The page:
Have you ever been in a workplace in where trust is absent?

You might be one who is familiar with a situation or a workplace where trust isn’t present.

Communications go awry, the heated arguments – sometimes unnecessary bickering breaking out over the responsibilities of who does or who did what. People hold on to certain information instead of sharing them, and when they do, often reluctantly. Smooth workflow is obstructed with the lack of willingness to cooperate with one another.

All of that in contrast to when trust is present and the group achieves a harmonious, cohesive workflow and the job gets done.


Why You Need Trust Within Your Team

What really does Trust means to you?

Trust essentially means being able to rely on someone and knows he/her has got your back. It means that you trust and count on them to be able to do the right thing. It means you are able to rely enough on the person’s principles and morals to do right by you.

Trust creates a safe space.

It builds rapport, and allows communication to happen more effortlessly than when there is mistrust.

People are more willing to open up and share. They are more comfortable with being vulnerable enough to ask questions plus providing information – of which is an integral part for efficient problem solving and conflict resolutions.


Here are five things that you can do to cultivate trust

1. Allow Open, Transparent Communication

If there isn’t a culture in the office for people to engage in an open, honest, meaningful conversation with each other, then you might want to start facilitating it.

Start by creating a safe space for team members to ask questions, voice their opinions, and discuss expectations. It should be a space where no one is made to feel wrong for thinking or feeling a certain way – but it should be encouraged to be expressed so solutions can be made to address those issues.

Think of it this way: expressed emotions and thoughts are way better than bottled up ones.

When you allow people to talk, you are encouraging them to open up to you, and that, builds trust.


2. Walk The Talk

Let’s face it: nobody likes a hypocrite. In the process of cultivating trust, you must constantly remind yourself to practice what you preach. Your team will be looking to you as a guide for what and how to behave, and any difference in what you say and what you do is bound to be a topic of gossip behind your back.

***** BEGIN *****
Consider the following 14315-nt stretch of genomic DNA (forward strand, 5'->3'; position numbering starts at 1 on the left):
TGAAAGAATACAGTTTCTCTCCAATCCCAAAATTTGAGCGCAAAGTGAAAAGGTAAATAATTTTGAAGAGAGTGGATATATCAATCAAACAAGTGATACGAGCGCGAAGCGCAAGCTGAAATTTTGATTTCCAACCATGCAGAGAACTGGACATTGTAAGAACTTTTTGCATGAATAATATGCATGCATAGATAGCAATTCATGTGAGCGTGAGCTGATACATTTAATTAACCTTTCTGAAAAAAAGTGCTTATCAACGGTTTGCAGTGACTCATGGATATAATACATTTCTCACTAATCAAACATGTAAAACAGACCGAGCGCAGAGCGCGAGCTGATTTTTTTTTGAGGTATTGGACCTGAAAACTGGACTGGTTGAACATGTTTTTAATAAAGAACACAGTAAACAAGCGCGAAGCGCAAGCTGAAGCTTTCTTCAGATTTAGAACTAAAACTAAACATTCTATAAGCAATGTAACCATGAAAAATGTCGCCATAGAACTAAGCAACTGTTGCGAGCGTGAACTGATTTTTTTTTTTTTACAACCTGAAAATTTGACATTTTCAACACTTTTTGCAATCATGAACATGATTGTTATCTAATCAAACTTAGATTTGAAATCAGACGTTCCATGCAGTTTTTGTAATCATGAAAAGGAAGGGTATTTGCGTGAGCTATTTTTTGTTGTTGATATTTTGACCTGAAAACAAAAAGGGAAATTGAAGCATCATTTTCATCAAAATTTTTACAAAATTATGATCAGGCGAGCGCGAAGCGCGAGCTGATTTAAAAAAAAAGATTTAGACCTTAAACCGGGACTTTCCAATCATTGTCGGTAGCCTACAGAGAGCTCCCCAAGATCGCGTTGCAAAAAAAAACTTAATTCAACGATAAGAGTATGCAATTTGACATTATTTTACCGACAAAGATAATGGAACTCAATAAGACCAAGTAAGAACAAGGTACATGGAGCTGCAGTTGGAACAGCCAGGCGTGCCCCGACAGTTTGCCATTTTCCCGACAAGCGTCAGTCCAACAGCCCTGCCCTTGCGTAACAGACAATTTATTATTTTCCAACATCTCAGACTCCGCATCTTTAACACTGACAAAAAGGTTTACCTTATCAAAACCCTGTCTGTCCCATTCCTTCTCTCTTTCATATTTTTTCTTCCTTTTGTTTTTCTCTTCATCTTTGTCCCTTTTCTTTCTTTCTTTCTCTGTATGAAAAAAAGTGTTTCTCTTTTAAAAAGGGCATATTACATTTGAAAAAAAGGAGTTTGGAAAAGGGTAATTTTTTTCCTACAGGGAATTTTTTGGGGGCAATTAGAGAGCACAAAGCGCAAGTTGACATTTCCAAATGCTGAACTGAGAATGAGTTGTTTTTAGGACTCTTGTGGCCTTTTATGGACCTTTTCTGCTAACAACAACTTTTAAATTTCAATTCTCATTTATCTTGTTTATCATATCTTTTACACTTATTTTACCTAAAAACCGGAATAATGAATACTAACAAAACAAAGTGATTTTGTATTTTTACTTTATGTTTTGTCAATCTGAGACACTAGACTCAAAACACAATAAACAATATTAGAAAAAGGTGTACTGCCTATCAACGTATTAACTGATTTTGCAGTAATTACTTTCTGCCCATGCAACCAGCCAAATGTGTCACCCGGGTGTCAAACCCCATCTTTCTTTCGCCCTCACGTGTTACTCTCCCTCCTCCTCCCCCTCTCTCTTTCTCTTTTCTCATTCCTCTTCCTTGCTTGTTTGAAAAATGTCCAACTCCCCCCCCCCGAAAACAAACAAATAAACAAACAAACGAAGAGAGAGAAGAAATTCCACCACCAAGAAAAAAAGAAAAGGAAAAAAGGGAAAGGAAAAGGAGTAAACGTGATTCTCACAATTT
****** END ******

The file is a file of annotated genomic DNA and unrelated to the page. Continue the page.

Build trust by showing trust. As a matter of fact, show, more than tell. When you made a promise, keep it. When you make a suggestion, be the first to practice it. Follow through with what you said.


3. No Pointing Fingers

When it comes to mistakes on the team, focus on the issue, and never the person. Where one is made to feel wronged and even incompetent, you start building walls of defense instead of trust – which is ultimately unproductive in problem-solving and if cultivating trust is your goal.


4. Bond Deeper

Encourage after work activities or lunch get-togethers. That is often one of the best ways to get teammates to bond and know each other more. In fact, a casual after work drink is one of those outings which creates a lot of laughter and fun. 😉

Apart from that, sessions can be organized where meaningful and much deeper conversations are facilitated. Such sessions may involve asking more personal questions such an personal interests, passion projects. Perhaps you may wish to have a discussion on values and principles, and what truly matters to each individual in their lives.

While some discernment with asking personal questions is also important, asking personal questions can help individuals to feel more acquainted with you. It might encourage them to open up more in the future to share more.


#5. Allow For Flexibility

When you allow people more room for flexibility, you create a space where people can feel more at ease with themselves and with the workspace.

Of course, how this pans out depends on how big the organization is. But this might work in smaller teams and departments, even startups.

For example, more flexible and negotiable working hours can be allowed, as to more “time off” and breaks. This sends the message of trust to workers – people are generally more likely to give back.


Cultivating trust might not seem that big a deal – but it actually is in the bigger scheme of things. After all, when all hell breaks loose, it is the ones who are directly involved in operations who will have a huge impact to an organization’s bottom line. It only makes sense then that this person fit right in with one another, and with whoever who are managing them.

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